Laura Ingraham is making news due to some bold new comments.
And I can’t say I totally disagree.
In a series of two tweets which are copied below, Ingraham calls for temporarily halting ALL immigration to the United States during this pandemic emergency, including foreign worker visas.
Ingraham’s position appears to be a combination of safety concerns and protecting American workers who are losing their jobs at a record pace.
Take a look:
On the safety side, it's hard to disagree.
If this virus is as dangerously contageous as they say it is, then we should be taking every step possible to limit outside connections.
It's why I've never understood the 50 person ban (or 20 or 10).....if the virus is super contageous, then it's not like it becomes less contageous if you're only around 10 people.
No, you infect those 10 people, then each of those 10 people goes out and meets with 10 more and in very short time you have exponential rate of infection.
It's really a yes or no question: if it's highly contageous, you limit every single possible interaction you can, and so Ingraham would be on solid footing.
Protection American jobs also makes sense to me.
It's a core pillar of Trump's administration....#AmericaFirst.
Here's more, from the Washingon Times:
The coronavirus has left potentially millions of workers idle and forced travel restrictions, but Homeland Security says it’s still pushing ahead with plans to import tens of thousands of foreign guest workers to fill seasonal jobs, The Washington Times has learned.
The move is drawing fire from advocates who say increasing H-2B visas right now is wildly insensitive, and out-of-work Americans will be able to fill the slots.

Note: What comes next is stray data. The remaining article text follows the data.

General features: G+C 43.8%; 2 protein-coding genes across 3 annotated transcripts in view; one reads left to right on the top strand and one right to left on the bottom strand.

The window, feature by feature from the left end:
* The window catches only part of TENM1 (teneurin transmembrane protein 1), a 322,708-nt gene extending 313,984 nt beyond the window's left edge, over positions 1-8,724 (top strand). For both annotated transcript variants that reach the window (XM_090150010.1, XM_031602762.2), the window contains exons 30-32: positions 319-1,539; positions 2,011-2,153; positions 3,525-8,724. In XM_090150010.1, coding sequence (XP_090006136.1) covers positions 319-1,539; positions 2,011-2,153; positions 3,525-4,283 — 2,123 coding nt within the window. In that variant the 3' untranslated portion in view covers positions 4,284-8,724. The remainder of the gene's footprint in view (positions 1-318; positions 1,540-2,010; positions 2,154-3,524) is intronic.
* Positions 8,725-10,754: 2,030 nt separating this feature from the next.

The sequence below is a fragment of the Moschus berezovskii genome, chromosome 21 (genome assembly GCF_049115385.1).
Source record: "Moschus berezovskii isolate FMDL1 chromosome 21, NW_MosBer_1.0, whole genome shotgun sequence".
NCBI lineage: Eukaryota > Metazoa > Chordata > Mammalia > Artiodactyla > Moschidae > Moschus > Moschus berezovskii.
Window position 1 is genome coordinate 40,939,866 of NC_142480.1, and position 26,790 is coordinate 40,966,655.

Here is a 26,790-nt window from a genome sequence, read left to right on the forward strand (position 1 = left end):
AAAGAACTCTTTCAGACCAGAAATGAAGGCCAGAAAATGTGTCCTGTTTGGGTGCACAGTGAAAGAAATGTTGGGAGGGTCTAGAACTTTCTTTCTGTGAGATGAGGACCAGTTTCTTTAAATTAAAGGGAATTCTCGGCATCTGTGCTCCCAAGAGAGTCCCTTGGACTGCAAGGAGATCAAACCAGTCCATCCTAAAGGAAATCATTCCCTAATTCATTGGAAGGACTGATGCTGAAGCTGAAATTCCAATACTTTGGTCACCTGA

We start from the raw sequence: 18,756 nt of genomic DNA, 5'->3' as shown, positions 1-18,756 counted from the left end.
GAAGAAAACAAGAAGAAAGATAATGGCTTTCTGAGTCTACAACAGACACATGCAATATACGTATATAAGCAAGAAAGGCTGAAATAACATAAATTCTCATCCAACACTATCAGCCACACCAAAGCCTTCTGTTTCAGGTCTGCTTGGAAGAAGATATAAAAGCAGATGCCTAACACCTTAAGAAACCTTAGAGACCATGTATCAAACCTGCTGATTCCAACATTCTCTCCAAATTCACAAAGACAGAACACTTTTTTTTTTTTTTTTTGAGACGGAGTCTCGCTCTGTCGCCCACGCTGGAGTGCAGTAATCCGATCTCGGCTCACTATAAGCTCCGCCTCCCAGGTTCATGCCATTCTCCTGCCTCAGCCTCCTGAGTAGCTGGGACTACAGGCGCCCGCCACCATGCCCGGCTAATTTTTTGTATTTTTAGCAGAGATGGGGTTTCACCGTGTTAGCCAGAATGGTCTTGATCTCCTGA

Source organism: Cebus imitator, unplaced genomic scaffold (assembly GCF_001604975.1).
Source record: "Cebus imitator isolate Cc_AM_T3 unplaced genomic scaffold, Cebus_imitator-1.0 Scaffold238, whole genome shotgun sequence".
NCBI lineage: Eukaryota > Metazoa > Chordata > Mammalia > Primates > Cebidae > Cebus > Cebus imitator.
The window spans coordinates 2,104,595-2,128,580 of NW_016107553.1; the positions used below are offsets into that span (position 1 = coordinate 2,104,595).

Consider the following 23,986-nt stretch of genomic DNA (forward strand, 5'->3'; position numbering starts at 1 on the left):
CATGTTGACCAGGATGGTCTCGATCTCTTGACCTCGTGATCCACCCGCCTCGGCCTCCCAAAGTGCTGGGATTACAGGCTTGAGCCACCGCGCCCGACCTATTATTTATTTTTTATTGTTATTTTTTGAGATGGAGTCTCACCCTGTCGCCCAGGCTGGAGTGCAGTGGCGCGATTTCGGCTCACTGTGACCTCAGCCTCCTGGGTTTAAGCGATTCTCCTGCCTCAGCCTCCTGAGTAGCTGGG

Homeland Security announced the 35,000-visa increase at the beginning of this month, before the coronavirus crisis had fully taken hold. But as of Wednesday there were no plans to reverse course, a spokesman said.
“No changes at this time,” the department told The Times.
It was a dissonant note on a day when the U.S. and Canada announced they would impose a partial border shutdown, cutting off crossings but for cases of legitimate trade.
Meanwhile the Trump administration is also considering a new policy at the southwestern border that would automatically push asylum-seekers and other migrants back across the line, rather than admitting them and giving them a chance to fight their deportations.
Those are in addition to travel restrictions on people from China and Europe, where COVID-19 is entrenched.
Canada and Mexico are among the most prominent users of H-2B visas to enter the U.S., and both are seeing coronavirus spread this week, with Canada reporting 569 cases as of Wednesday evening, up about 150 in one day. Mexico reported 93, up 40 from Tuesday.
Jamaica, Guatemala and South Africa, which round out the top five H-2B countries, all report growing numbers of cases as well.
“When American workers are being laid off on droves because of small businesses closing, and basically the countries H-2Bs would be coming from have coronavirus, is it really the time?” said Rosemary Jenks, vice president of NumbersUSA, which advocates for American workers.
The 35,000-visa increase is discretionary.
Under the law, H-2B visas are capped at 66,000 each year, with an additional amount allowed for some returning workers. Congress over the last few years has written legislation allowing the Homeland Security secretary to increase the cap to about double the amount written into the law.
Acting Secretary Chad Wolf announced the 35,000-visa figure on March 5, bowing to pressure from members of Congress who’d demanded he act quickly.
One was Sen. Jeanne Shaheen, New Hampshire Democrat, who confronted Mr. Wolf at a hearing in late February.
“Making those new visas available is very important,” she lectured the secretary. “I’ve got a bunch of small businesses in New Hampshire who aren’t going to be able to do their business this summer if they don’t have those workers.”